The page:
Buchanan Should Run A Background Check On His Talking Points
In his latest column , Pat Buchanan weighs in on the killing of Trayvon Martin. The former MSNBC contributor (wisely ) moves on from discussing  the racial aspects of the case, instead using his space to promote the gun lobby's talking points.
Buchanan's take is that the calls from gun violence prevention activists who cite the impact of Florida's gun laws on the case should be ignored, stating that "when it comes to Second Amendment rights, Middle America has spoken -- at the ballot box and the gun store."
Citing record numbers of background checks of prospective gun buyers, Buchanan claims that Americans are "arming themselves," adding "More and more citizens, says the National Rifle Association, fear that if or when they confront a threat to their family, lives or property, the police will not be there."
Buchanan contrasts this theory with the statements of gun violence prevention advocates:
Gun-control organizations claim that gun ownership is actually declining, that fewer and fewer people are buying more and more of these guns.
But the numbers seem to contradict the gun-controllers.
A 2005 Gallup survey found that three in 10 Americans own a gun, that 40 percent had a gun in the house, that nearly half of all men own a gun, as do one in seven women. Two-thirds of all gun owners gave as a reason they own a gun: protection against crime.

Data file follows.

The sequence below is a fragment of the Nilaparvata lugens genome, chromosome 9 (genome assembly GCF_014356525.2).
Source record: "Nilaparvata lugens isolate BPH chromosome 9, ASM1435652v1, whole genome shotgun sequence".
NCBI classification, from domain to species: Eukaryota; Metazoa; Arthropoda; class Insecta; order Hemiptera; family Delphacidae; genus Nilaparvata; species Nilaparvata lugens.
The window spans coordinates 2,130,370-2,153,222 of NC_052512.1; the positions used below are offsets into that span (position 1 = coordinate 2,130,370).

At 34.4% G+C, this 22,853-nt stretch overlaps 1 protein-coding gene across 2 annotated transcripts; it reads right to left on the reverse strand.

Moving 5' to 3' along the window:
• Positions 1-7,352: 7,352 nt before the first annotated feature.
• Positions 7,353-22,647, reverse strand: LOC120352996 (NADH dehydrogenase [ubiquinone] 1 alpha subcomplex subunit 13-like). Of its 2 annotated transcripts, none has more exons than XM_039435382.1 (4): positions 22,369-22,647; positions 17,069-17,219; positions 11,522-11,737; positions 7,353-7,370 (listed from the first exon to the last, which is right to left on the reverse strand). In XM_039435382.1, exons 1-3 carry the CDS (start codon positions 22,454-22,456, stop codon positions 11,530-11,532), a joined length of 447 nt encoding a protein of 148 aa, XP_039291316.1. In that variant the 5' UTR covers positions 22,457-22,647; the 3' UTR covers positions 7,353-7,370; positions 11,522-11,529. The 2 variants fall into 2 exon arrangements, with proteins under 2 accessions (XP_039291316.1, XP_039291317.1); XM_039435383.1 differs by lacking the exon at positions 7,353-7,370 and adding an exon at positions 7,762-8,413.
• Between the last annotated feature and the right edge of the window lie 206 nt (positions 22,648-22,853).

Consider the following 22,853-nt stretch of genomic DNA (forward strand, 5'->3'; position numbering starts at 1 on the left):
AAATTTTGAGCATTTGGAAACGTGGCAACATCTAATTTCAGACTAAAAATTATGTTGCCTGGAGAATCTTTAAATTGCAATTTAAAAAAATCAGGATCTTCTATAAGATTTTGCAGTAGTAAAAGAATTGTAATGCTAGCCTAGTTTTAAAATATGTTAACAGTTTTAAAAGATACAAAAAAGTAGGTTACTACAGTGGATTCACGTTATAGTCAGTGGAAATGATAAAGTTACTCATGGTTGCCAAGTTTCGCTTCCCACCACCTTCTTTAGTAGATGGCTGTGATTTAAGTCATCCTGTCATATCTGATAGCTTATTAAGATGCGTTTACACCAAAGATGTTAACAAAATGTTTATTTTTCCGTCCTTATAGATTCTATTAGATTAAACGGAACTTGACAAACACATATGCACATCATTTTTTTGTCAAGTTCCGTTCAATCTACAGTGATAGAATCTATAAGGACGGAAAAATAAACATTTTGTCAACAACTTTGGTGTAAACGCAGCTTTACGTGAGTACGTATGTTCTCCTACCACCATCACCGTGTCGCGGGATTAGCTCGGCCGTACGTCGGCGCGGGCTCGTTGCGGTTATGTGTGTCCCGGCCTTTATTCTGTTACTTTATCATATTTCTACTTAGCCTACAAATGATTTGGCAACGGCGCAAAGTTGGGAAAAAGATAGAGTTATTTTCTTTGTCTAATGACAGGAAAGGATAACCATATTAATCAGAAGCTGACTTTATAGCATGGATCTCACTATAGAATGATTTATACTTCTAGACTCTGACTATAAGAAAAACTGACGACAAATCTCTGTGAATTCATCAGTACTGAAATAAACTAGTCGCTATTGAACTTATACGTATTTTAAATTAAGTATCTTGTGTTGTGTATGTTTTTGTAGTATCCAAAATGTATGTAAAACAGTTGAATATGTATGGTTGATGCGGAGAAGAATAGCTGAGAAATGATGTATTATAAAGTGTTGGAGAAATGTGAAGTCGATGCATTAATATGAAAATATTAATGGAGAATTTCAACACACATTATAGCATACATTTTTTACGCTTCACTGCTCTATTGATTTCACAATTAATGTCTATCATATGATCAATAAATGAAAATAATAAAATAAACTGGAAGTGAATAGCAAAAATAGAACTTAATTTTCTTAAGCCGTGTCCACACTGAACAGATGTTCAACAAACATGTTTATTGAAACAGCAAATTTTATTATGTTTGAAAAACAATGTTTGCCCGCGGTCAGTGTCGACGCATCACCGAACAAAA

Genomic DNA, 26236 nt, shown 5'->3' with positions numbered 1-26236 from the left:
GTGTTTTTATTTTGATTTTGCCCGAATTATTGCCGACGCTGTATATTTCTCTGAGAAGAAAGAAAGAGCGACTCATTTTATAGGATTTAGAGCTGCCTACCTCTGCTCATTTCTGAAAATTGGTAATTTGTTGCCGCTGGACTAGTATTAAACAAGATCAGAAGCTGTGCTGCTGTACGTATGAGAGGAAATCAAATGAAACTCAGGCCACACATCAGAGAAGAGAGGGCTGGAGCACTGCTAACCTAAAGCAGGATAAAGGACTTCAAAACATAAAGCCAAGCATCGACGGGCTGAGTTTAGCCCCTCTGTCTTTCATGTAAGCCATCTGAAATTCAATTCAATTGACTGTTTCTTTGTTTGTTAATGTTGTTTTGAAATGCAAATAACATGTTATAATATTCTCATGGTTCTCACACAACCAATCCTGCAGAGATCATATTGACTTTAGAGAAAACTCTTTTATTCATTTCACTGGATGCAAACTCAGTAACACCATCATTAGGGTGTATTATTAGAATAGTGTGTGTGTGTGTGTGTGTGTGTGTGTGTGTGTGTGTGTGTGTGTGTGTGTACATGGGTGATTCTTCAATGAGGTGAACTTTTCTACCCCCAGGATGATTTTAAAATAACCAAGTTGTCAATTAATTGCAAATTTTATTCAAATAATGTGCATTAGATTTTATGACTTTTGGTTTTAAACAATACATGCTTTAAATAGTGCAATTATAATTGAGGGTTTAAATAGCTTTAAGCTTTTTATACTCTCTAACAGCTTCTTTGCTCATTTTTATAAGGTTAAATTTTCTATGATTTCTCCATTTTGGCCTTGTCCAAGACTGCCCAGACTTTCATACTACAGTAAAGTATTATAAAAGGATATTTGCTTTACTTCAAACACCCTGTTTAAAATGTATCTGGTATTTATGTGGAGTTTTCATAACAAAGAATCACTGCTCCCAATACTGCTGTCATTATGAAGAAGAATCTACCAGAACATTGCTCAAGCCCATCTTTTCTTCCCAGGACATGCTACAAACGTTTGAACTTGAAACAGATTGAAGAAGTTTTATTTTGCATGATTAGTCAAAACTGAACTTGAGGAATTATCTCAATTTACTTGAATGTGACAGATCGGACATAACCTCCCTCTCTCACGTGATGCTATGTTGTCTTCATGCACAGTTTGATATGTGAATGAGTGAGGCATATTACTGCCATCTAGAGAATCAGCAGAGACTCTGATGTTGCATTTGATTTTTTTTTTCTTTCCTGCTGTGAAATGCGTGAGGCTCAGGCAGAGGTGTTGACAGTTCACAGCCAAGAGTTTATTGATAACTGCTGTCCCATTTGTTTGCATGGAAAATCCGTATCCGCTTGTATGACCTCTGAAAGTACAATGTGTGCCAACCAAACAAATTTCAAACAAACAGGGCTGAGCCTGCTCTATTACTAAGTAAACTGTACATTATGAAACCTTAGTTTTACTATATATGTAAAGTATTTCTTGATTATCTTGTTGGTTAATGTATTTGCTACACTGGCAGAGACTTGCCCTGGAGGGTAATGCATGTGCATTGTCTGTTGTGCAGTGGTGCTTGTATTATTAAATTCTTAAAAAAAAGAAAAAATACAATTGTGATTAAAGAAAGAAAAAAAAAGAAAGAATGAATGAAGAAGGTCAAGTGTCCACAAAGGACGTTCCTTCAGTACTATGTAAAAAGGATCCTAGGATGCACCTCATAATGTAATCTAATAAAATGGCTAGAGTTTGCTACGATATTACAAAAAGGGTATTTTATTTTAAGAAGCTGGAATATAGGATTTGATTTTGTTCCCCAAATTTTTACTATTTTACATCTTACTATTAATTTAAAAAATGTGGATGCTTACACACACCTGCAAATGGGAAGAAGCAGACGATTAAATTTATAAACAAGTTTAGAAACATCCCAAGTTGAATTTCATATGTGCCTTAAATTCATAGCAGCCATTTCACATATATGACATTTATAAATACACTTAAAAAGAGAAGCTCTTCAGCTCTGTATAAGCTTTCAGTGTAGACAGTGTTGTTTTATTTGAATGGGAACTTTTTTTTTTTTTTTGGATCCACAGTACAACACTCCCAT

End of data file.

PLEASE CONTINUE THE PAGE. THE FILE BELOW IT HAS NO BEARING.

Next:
Buchanan's analysis makes little sense. Citing only the 2005 Gallup survey is meaningless; in order to disprove a stated trend, you need to analyze more than one data point.
And indeed, according to the General Social Survey  (an annual national survey that constitutes "the most frequently analyzed source of information in the social sciences" other than the U.S. Census), the number of people who say they or a member of their household owns a gun is at a record low.
As the Violence Policy Center has detailed , household gun ownership dropped to 32.3 percent in 2010, down from a high of 54 percent in 1977. Personal gun ownership fell to 20.8 percent, down from a high of 30.7 percent in 1987. From VPC: